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TOURISM

French tourism bounces back after two years of Covid-hit summers

After two years affected by Covid, France’s first “full” summer tourist season is drawing to a close - and early signs are that it has been a good one for the hospitality industry, with visitor levels at or above 2019 levels.

French tourism bounces back after two years of Covid-hit summers
(Photo: Valentine Chapuis / AFP)

In 2019 France was the world’s most visited tourist destination and despite wildfires and cost-of-living fears, holidaymakers flocked to tourist destinations up and down the country this summer.

Gîtes de France’s national director confirmed to AFP that occupancy rates at registered properties nationally rose to 86 percent in August – a six-point increase on 2019, the last year before Covid-19 – and even hit 100 percent between July 23rd and August 20th. 

Didier Arino, general manager of the tourism and leisure consultants Protourisme, said that the number of nights booked in hotels has increased 2 percent compared to before the pandemic while, turnover has increased by 17 percent. 

READ ALSO 6 reasons why France is the top tourist destination

Rail operator SNCF also had a good summer, saying that it carried 23 million passengers on TGV and Intercité trains in France in July and August, rising to 28 million if international services, including Eurostar, are included.

 “That makes overall 10 percent more passengers compared to the summer of 2019,” SNCF Voyageurs CEO Christophe Fanichet told Le Parisien.

While tourists returned to Paris following the pandemic – 9.9 million people visited the city this summer, down just 3.5 percent on 2019’s figures – the favourite destination in France remained the coast.

Hotels in the ever-popular Provence-Alpes-Côte d’Azur region in the south-east returned to 2019 occupancy levels, despite an average price hike of more than 30 percent.

Normandy, too, has returned to pre-pandemic occupancy rates, even though prices have jumped between 10 percent and 15 percent, according to consulting firm MKG Consulting.

The president of the Fédération Nationale de l’Hôtellerie de Plein Air said that France’s campsites have been busy since the beginning of July. A impressive 77 percent of sites in Brittany alone had reported higher business than in 2019, he said.

But some inland areas, such as the Gers or Dordogne, that had benefited from something of a tourism boost in 2020 and 2021, when more French holidaymakers stayed at home because of Covid, have not enjoyed similar success this year. Experts believe many French tourists who visited those areas in the past two summers have taken holidays abroad this year.

France’s leisure parks, too, have enjoyed a bumper year. Parc Astérix is France’s second largest theme park after Disneyland Paris, saw growth jump 20 percent compared to 2019, with the final figure of visitors in July and August expected to be between 750,000 and 800,000.

Similar growth figures were reported at other parks such as Futuroscope and Walibi, while Disneyland Paris told AFP it had enjoyed “a very positive dynamic” this summer.

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DRIVING

Péage: Toll rates for motorists in France to increase in 2023

France's Ministry of Transport has announced that toll-fees will increase in 2023. Here is what motorists in France can expect.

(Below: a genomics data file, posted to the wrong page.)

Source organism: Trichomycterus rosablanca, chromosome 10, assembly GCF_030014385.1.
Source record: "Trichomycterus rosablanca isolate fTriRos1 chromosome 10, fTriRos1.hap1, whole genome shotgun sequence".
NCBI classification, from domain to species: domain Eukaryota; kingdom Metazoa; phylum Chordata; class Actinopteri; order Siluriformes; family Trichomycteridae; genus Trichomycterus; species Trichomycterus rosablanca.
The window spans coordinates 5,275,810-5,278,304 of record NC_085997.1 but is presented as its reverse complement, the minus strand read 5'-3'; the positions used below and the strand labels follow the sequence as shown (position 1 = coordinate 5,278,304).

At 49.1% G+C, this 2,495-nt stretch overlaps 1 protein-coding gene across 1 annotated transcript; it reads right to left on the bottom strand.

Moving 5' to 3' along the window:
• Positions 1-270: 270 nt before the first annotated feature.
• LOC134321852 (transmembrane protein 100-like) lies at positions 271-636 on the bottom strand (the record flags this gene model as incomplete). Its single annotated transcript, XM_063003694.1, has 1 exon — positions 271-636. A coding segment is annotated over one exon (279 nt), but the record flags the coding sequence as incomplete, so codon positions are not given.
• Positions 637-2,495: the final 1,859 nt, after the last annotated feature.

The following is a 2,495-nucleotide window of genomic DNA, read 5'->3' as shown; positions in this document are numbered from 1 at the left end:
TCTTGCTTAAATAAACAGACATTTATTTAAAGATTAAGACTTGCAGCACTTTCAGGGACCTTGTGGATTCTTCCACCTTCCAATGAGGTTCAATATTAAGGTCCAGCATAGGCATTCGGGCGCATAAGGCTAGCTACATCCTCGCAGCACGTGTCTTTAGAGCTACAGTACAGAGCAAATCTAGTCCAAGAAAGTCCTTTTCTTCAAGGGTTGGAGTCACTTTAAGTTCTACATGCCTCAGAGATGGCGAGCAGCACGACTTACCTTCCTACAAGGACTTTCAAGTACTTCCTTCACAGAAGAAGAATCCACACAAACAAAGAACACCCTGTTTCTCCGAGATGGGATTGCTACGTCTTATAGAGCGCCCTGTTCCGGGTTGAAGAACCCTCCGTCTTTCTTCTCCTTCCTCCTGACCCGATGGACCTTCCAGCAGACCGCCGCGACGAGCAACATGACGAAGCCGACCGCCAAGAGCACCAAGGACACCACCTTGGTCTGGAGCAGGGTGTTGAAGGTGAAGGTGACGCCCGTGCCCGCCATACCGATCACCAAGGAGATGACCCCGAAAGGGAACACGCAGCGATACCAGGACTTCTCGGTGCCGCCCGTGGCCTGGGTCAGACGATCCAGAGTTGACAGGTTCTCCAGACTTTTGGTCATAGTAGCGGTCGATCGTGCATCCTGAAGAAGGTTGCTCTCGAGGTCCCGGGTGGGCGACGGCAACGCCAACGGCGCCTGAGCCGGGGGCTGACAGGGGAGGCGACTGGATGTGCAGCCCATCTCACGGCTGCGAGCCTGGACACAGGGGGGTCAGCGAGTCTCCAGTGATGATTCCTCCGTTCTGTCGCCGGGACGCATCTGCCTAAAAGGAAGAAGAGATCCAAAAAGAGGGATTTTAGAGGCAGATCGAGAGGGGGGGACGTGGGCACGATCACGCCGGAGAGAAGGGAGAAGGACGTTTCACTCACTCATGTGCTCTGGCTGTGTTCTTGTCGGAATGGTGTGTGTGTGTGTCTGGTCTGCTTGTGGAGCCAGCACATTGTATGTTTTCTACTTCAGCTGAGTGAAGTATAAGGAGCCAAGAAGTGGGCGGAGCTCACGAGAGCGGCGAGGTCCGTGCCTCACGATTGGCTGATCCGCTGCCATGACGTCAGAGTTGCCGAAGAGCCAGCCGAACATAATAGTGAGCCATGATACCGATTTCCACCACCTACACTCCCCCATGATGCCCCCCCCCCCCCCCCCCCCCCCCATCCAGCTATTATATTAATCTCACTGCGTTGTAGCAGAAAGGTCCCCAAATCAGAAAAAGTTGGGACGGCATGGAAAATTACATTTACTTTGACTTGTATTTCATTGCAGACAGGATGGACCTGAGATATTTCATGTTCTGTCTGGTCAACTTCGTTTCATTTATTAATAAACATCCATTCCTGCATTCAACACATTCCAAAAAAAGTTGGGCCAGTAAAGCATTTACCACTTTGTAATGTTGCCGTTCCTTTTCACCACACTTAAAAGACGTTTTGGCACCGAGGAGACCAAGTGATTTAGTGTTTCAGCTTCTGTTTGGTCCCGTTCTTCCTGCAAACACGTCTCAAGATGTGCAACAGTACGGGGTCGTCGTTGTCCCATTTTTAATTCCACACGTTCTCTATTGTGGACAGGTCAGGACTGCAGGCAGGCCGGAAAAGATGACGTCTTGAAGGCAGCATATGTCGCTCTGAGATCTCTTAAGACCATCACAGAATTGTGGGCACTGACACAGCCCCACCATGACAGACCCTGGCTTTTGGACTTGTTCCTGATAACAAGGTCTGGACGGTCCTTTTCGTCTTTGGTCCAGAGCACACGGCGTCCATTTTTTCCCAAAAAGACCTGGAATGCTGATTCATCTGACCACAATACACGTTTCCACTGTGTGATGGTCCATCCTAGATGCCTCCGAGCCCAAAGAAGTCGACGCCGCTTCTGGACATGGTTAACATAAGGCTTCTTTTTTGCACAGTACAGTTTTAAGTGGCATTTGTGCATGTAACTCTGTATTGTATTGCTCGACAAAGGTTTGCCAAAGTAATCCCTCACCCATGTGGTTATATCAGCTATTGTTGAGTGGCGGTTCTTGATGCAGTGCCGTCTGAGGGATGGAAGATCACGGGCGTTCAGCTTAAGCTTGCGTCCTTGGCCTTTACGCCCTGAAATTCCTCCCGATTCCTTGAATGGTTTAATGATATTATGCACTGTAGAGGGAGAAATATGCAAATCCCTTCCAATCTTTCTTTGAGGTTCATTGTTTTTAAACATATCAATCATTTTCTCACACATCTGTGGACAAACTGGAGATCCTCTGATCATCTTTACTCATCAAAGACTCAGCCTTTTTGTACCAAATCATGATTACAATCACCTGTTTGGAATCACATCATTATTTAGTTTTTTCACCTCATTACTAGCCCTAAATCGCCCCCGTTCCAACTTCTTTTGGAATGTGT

Péage: Toll rates for motorists in France to increase in 2023

With French motorists already expecting increases in fuel prices starting in January, the cost of travel on many of France’s motorways will also increase in 2023.

Toll rates on the main routes across France are set to go up by an average of 4.75 percent starting on February 1st, according to an announcement by the Ministry of Transport on Friday.

These rates already rose by two percent in 2022. 

While the increase is still lower than the rate of inflation (six percent), motorists in France can still expect driving to become more expensive in 2023, as the government does away with its broad-scale fuel rebate (€0.10 off the litre) at the start of January.

As of early December, the French government was still discussing plans for how to replace the fuel rebate. The Prime Minister, Elisabeth Borne, told Les Echoes in November that the government was considering a targeted, means-tested “fuel allowance” for workers who depend on their vehicles to commute to and from work. 

How much will I be affected?

The degree to which drivers will experience increased costs depends largely on what kind of vehicle they use, in addition to how far you plan to drive on the toll-road. 

Vehicles are broadly classified as follows:

Class 1 (Light vehicles): these are cars and minivans. This class also includes vehicles pulling trailers with a combined height of no more than 2m and a gross vehicle weight (GVW) of less than or equal to 3.5 tonnes.
Class 2: Large utility vehicles and camping cars
Class 3: Heavy goods vehicles, coaches, other 2-axle vehicles, motorhomes taller than 3m
Class 4: Vehicles taller than 3m with a GVW greater than 3.5 tonnes
Class 5: Motorbikes, sidecars, quad bikes, three-wheeled motor vehicles 

The next determining factor for how significant the price rise will be depends on which company is operating the road you use, and there are several different companies that operate toll-roads in France. 

Each year, toll (péage) prices in France are adjusted and re-evaluated for the following year on February 1st, following discussions between the government and the main companies that operate the French freeways. The fees are in part used for road maintenance costs. 

To estimate the cost of tolls for your next French road trip, you can use the calculator on this website

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